Blog: Industry deflated over increase in planning fees

Theresa Hunt
Theresa Hunt

Burness Paull’s senior associate Theresa Hunt believes the construction industry will be disappointed with the Scottish Government’s plans to introduce increased planning fees.

The Scottish Government has announced a significant increase in planning fees that will come into effect from 1 June 2017.

Following a short consultation and only one week before the local elections, the announcement has received a mixed response from industry. It will likely see developers attempt to progress proposals to application stage as soon as possible but opportunities for major schemes to do this will be limited given the constraints of the three month pre-application consultation process.

The top fee for detailed applications is being raised from approximately £20,000 to £125,000 and for planning permission in principle from approximately £10,000 to £62,000.

There had been a recognition within the development industry that a substantial rise in planning fees was likely. However, the responses to the Scottish Government’s consultation make it clear that there was also an expectation that any increase in fees would be accompanied by measures to secure an improvement in performance from planning authorities.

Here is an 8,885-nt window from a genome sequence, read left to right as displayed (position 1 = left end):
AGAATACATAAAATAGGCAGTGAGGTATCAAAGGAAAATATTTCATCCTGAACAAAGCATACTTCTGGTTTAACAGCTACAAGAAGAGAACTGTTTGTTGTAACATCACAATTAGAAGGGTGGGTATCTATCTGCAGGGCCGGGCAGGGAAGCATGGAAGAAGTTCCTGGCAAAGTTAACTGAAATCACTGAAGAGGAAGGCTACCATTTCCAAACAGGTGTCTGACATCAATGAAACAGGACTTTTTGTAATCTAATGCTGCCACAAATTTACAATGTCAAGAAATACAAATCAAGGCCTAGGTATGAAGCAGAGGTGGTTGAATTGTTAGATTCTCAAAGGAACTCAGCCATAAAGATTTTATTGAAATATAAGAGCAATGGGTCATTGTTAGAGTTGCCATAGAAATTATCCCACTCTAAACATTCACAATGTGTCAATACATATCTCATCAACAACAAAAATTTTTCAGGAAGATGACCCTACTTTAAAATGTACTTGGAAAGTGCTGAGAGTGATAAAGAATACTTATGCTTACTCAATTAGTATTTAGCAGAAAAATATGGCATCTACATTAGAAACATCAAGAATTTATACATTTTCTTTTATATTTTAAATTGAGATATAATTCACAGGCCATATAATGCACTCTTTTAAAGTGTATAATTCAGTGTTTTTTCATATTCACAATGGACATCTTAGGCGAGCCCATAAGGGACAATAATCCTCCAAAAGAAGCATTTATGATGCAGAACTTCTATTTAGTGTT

Recognising this concern, the planning minister has said that the rise in fees is part of a two-stage process, and that he will be convening a High Level Group review on planning performance later this year. Notwithstanding, there will undoubtedly be disappointment that legislation has already been introduced increasing fees, without any detail or commitment as to how performance improvements will be secured.

Suggestions to ensure increased fees led to improved performance have included the ring-fencing of application fees so these could be reinvested in planning services and were not simply used to cross subsidise other services, linking the ability to charge increased fees to performance, and removing certain planning functions from authorities who failed to perform.

Whilst the increase in costs is still well below those in England, there are already concerns that the performance of the planning system is a disincentive to those considering investing in Scotland. Therefore it is critical that the Scottish Government does not simply allow planning authorities to ratchet up fees without any improvement in performance.

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